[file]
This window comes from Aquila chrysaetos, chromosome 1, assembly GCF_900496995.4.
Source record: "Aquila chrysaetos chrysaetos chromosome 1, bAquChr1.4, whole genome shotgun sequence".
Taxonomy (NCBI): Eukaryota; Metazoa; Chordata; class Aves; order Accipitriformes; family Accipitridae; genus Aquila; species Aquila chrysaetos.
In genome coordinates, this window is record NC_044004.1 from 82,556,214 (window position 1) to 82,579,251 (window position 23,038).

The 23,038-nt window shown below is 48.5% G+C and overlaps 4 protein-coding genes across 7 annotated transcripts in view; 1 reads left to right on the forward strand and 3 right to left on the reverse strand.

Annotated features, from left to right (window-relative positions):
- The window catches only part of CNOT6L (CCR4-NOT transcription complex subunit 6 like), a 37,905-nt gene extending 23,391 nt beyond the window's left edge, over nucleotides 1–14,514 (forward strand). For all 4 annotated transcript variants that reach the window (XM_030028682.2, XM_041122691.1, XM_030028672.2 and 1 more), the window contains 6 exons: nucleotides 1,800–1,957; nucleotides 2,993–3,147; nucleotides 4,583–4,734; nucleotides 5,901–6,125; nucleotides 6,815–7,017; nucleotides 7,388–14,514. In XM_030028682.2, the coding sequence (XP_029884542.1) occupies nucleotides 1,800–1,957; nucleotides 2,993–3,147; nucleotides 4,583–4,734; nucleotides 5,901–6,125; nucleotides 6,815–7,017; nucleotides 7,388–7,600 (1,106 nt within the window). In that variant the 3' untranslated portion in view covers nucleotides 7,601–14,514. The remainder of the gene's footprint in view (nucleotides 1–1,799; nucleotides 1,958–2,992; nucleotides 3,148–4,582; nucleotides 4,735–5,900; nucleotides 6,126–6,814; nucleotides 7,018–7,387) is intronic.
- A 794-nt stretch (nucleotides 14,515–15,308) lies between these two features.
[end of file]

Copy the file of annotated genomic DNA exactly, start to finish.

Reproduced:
This window comes from Aquila chrysaetos, chromosome 1, assembly GCF_900496995.4.
Source record: "Aquila chrysaetos chrysaetos chromosome 1, bAquChr1.4, whole genome shotgun sequence".
Taxonomy (NCBI): Eukaryota; Metazoa; Chordata; class Aves; order Accipitriformes; family Accipitridae; genus Aquila; species Aquila chrysaetos.
In genome coordinates, this window is record NC_044004.1 from 82,556,214 (window position 1) to 82,579,251 (window position 23,038).

The 23,038-nt window shown below is 48.5% G+C and overlaps 4 protein-coding genes across 7 annotated transcripts in view; 1 reads left to right on the forward strand and 3 right to left on the reverse strand.

Annotated features, from left to right (window-relative positions):
- The window catches only part of CNOT6L (CCR4-NOT transcription complex subunit 6 like), a 37,905-nt gene extending 23,391 nt beyond the window's left edge, over nucleotides 1–14,514 (forward strand). For all 4 annotated transcript variants that reach the window (XM_030028682.2, XM_041122691.1, XM_030028672.2 and 1 more), the window contains 6 exons: nucleotides 1,800–1,957; nucleotides 2,993–3,147; nucleotides 4,583–4,734; nucleotides 5,901–6,125; nucleotides 6,815–7,017; nucleotides 7,388–14,514. In XM_030028682.2, the coding sequence (XP_029884542.1) occupies nucleotides 1,800–1,957; nucleotides 2,993–3,147; nucleotides 4,583–4,734; nucleotides 5,901–6,125; nucleotides 6,815–7,017; nucleotides 7,388–7,600 (1,106 nt within the window). In that variant the 3' untranslated portion in view covers nucleotides 7,601–14,514. The remainder of the gene's footprint in view (nucleotides 1–1,799; nucleotides 1,958–2,992; nucleotides 3,148–4,582; nucleotides 4,735–5,900; nucleotides 6,126–6,814; nucleotides 7,018–7,387) is intronic.
- A 794-nt stretch (nucleotides 14,515–15,308) lies between these two features.